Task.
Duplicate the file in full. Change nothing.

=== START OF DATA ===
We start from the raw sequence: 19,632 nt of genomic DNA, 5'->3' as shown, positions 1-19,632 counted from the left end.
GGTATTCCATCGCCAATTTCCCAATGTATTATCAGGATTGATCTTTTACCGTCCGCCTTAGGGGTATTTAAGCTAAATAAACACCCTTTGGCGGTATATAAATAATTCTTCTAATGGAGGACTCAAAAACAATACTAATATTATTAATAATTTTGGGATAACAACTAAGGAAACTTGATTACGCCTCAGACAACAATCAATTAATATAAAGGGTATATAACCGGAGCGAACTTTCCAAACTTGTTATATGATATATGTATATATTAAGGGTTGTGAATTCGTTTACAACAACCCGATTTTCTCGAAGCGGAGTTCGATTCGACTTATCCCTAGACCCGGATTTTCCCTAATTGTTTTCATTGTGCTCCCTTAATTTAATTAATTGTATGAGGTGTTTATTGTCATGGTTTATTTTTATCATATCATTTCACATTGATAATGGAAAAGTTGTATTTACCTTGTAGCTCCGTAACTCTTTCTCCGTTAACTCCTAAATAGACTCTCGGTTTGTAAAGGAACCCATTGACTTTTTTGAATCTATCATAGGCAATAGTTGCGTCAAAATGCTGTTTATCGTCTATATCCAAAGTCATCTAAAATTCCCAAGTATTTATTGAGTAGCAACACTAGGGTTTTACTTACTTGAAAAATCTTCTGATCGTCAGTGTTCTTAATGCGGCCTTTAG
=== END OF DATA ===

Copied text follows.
We start from the raw sequence: 19,632 nt of genomic DNA, 5'->3' as shown, positions 1-19,632 counted from the left end.
GGTATTCCATCGCCAATTTCCCAATGTATTATCAGGATTGATCTTTTACCGTCCGCCTTAGGGGTATTTAAGCTAAATAAACACCCTTTGGCGGTATATAAATAATTCTTCTAATGGAGGACTCAAAAACAATACTAATATTATTAATAATTTTGGGATAACAACTAAGGAAACTTGATTACGCCTCAGACAACAATCAATTAATATAAAGGGTATATAACCGGAGCGAACTTTCCAAACTTGTTATATGATATATGTATATATTAAGGGTTGTGAATTCGTTTACAACAACCCGATTTTCTCGAAGCGGAGTTCGATTCGACTTATCCCTAGACCCGGATTTTCCCTAATTGTTTTCATTGTGCTCCCTTAATTTAATTAATTGTATGAGGTGTTTATTGTCATGGTTTATTTTTATCATATCATTTCACATTGATAATGGAAAAGTTGTATTTACCTTGTAGCTCCGTAACTCTTTCTCCGTTAACTCCTAAATAGACTCTCGGTTTGTAAAGGAACCCATTGACTTTTTTGAATCTATCATAGGCAATAGTTGCGTCAAAATGCTGTTTATCGTCTATATCCAAAGTCATCTAAAATTCCCAAGTATTTATTGAGTAGCAACACTAGGGTTTTACTTACTTGAAAAATCTTCTGATCGTCAGTGTTCTTAATGCGGCCTTTAG